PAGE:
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Gen Comp Endocrinol. 2015 May 15;216:77-85. doi: 10.1016/j.ygcen.2015.04.003. Epub 2015 Apr 8.

Developmental exposure to bisphenol A (BPA) alters sexual differentiation in painted turtles (Chrysemys picta).

Author information

1
Saint Louis Zoo Institute for Conservation Medicine, One Government Drive, St. Louis, MO 63110, United States; USGS Columbia Environmental Research Center, 4200 New Haven Rd, Columbia, MO 65201, United States; Bond Life Sciences Center, 1201 E. Rollins St., University of Missouri, Columbia, MO 65201, United States. Electronic address: cmjkwd@missouri.edu.
2
Saint Louis Zoo Institute for Conservation Medicine, One Government Drive, St. Louis, MO 63110, United States; Veterinary Medicine and Surgery, 1600 E. Rollins St., University of Missouri, Columbia, MO 65201, United States. Electronic address: deem@stlzoo.org.
3
USGS Columbia Environmental Research Center, 4200 New Haven Rd, Columbia, MO 65201, United States; Biological Sciences, University of Missouri, Columbia, MO 65201, United States. Electronic address: Bhandarir@missouri.edu.
4
Pathology and Anatomical Sciences, School of Medicine, One Hospital Drive, University of Missouri, Columbia, MO 65212, United States. Electronic address: Hollidayca@missouri.edu.
5
USGS Columbia Environmental Research Center, 4200 New Haven Rd, Columbia, MO 65201, United States. Electronic address: dnicks@usgs.gov.
6
Bond Life Sciences Center, 1201 E. Rollins St., University of Missouri, Columbia, MO 65201, United States; Biomedical Sciences, 1600 E. Rollins St., University of Missouri, Columbia, MO 65201, United States; Genetics Area Program, University of Missouri, Columbia, MO 65201, United States. Electronic address: RosenfeldC@missouri.edu.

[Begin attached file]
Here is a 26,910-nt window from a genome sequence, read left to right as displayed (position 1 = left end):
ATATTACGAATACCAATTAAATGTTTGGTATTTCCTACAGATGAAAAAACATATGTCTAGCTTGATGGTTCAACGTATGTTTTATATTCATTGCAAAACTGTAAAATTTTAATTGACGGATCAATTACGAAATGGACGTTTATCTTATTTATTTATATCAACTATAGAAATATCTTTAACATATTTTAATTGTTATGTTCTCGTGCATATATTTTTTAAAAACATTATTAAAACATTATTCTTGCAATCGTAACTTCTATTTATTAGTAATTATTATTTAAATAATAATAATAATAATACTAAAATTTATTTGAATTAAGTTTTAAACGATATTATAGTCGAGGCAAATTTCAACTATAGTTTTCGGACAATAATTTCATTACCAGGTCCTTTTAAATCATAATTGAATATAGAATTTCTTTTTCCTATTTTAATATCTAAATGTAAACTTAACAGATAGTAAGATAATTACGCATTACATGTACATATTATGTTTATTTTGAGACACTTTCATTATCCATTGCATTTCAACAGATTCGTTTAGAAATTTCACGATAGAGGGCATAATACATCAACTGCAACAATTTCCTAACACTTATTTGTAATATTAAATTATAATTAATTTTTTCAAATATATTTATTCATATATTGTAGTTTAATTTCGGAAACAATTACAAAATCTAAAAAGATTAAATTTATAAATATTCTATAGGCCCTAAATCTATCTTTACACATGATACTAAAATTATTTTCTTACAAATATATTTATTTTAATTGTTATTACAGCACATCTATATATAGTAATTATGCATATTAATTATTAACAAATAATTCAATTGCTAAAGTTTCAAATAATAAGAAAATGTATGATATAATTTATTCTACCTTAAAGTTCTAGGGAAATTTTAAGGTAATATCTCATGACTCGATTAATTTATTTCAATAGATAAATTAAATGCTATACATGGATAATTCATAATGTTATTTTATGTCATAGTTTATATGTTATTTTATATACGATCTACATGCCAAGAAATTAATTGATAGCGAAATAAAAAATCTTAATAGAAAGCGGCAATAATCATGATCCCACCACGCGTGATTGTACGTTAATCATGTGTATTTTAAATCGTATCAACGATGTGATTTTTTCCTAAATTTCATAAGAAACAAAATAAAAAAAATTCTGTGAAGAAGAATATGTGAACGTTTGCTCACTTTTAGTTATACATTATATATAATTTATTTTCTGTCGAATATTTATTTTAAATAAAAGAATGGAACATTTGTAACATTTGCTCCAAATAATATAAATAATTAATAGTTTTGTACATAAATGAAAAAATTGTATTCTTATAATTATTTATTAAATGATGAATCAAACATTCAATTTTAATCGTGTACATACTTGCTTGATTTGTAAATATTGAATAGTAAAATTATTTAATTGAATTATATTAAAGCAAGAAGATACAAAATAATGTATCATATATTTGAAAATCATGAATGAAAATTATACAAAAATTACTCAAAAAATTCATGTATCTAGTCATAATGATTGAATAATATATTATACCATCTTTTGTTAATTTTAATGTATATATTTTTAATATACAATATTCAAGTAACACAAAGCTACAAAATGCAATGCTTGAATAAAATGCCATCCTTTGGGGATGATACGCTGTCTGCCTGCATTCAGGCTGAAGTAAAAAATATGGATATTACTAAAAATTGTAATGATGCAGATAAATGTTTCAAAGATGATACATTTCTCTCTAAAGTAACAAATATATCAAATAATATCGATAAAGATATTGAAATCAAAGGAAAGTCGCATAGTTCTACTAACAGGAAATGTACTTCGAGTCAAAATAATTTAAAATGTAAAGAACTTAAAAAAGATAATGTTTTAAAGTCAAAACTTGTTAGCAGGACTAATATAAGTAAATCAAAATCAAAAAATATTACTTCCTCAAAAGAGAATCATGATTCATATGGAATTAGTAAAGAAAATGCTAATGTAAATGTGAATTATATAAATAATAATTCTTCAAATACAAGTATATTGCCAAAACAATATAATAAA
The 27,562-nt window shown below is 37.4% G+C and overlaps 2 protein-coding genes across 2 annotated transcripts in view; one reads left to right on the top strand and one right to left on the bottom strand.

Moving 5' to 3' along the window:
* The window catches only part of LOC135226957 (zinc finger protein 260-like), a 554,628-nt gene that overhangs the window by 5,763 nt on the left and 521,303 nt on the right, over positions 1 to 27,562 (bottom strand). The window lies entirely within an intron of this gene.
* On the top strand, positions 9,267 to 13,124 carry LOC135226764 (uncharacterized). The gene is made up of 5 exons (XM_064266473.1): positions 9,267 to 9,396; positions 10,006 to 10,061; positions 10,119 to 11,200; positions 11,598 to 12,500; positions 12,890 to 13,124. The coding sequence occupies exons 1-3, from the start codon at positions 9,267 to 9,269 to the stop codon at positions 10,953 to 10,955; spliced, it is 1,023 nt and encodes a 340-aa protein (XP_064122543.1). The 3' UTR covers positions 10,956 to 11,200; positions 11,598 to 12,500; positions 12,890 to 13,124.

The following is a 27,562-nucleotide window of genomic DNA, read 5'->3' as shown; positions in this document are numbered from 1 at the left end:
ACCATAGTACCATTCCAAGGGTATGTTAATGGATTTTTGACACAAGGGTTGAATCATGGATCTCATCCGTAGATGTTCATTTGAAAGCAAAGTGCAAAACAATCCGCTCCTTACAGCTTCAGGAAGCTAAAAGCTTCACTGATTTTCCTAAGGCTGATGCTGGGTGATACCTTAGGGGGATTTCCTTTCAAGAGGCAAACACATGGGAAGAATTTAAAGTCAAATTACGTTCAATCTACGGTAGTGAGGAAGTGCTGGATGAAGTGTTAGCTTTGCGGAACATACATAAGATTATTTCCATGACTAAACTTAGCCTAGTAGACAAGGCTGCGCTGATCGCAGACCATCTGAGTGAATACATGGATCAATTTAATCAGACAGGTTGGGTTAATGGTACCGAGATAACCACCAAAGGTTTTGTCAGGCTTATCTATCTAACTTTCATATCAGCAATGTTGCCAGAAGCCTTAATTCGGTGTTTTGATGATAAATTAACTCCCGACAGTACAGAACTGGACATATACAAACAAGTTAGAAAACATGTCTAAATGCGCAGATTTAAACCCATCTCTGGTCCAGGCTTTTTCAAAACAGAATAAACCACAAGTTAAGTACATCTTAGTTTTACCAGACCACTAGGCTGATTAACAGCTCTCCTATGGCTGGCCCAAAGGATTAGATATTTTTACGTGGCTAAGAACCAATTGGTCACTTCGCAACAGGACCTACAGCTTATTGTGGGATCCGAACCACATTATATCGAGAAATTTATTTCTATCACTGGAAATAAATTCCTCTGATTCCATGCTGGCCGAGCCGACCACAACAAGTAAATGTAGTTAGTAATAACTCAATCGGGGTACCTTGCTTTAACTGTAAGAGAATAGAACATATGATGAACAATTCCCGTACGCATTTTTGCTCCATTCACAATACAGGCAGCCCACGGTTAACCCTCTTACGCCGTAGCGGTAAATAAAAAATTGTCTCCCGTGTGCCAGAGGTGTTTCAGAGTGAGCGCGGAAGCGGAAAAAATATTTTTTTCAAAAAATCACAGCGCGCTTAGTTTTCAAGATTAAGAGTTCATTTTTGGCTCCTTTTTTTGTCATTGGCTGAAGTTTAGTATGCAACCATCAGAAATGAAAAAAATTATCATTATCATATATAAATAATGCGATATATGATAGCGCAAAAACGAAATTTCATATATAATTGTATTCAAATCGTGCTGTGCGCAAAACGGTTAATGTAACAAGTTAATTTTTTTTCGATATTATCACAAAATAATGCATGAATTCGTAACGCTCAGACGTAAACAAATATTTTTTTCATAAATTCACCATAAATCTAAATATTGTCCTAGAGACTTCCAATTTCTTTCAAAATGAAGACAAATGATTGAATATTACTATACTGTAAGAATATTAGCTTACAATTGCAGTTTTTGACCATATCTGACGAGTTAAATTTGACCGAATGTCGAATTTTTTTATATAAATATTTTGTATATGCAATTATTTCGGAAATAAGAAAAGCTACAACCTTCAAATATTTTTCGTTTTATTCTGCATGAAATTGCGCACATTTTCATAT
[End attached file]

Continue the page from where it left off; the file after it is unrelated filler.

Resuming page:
7
Biological Sciences, Duquesne University, 600 Forbes Ave., Pittsburgh, PA 15282, United States. Electronic address: selcer@duq.edu.
8
USGS Columbia Environmental Research Center, 4200 New Haven Rd, Columbia, MO 65201, United States; Biological Sciences, University of Missouri, Columbia, MO 65201, United States. Electronic address: dtillitt@usgs.gov.
9
Biological Sciences, University of Missouri, Columbia, MO 65201, United States. Electronic address: vomsaalf@missouri.edu.
10
USGS Columbia Environmental Research Center, 4200 New Haven Rd, Columbia, MO 65201, United States. Electronic address: vvelez@usgs.gov.
11
Bond Life Sciences Center, 1201 E. Rollins St., University of Missouri, Columbia, MO 65201, United States. Electronic address: yangyin@missouri.edu.
12
Pathology and Anatomical Sciences, School of Medicine, One Hospital Drive, University of Missouri, Columbia, MO 65212, United States; Biology and Environmental Science, Westminster College, 501 Westminster Ave, Fulton, MO 65251, United States. Electronic address: dawn.holliday@westminster-mo.edu.

Abstract

Environmental chemicals can disrupt endocrine signaling and adversely impact sexual differentiation in wildlife. Bisphenol A (BPA) is an estrogenic chemical commonly found in a variety of habitats. In this study, we used painted turtles (Chrysemys picta), which have temperature-dependent sex determination (TSD), as an animal model for ontogenetic endocrine disruption by BPA. We hypothesized that BPA would override TSD and disrupt sexual development. We incubated farm-raised turtle eggs at the male-producing temperature (26°C), randomly assigned individuals to treatment groups: control, vehicle control, 17β-estradiol (E2, 20ng/g-egg) or 0.01, 1.0, 100μgBPA/g-egg and harvested tissues at hatch. Typical female gonads were present in 89% of the E2-treated "males", but in none of the control males (n=35). Gonads of BPA-exposed turtles had varying amounts of ovarian-like cortical (OLC) tissue and disorganized testicular tubules in the medulla. Although the percentage of males with OLCs increased with BPA dose (BPA-low=30%, BPA-medium=33%, BPA-high=39%), this difference was not significant (p=0.85). In all three BPA treatments, SOX9 patterns revealed disorganized medullary testicular tubules and β-catenin expression in a thickened cortex. Liver vitellogenin, a female-specific liver protein commonly used as an exposure biomarker, was not induced by any of the treatments. Notably, these results suggest that developmental exposure to BPA disrupts sexual differentiation in painted turtles. Further examination is necessary to determine the underlying mechanisms of sex reversal in reptiles and how these translate to EDC exposure in wild populations.

KEYWORDS:

Aquatic reptile; Endocrine disrupting chemical; Feminization; SOX9; Vitellogenin; β-Catenin

PMID:
25863134
DOI:
10.1016/j.ygcen.2015.04.003
[Indexed for MEDLINE]

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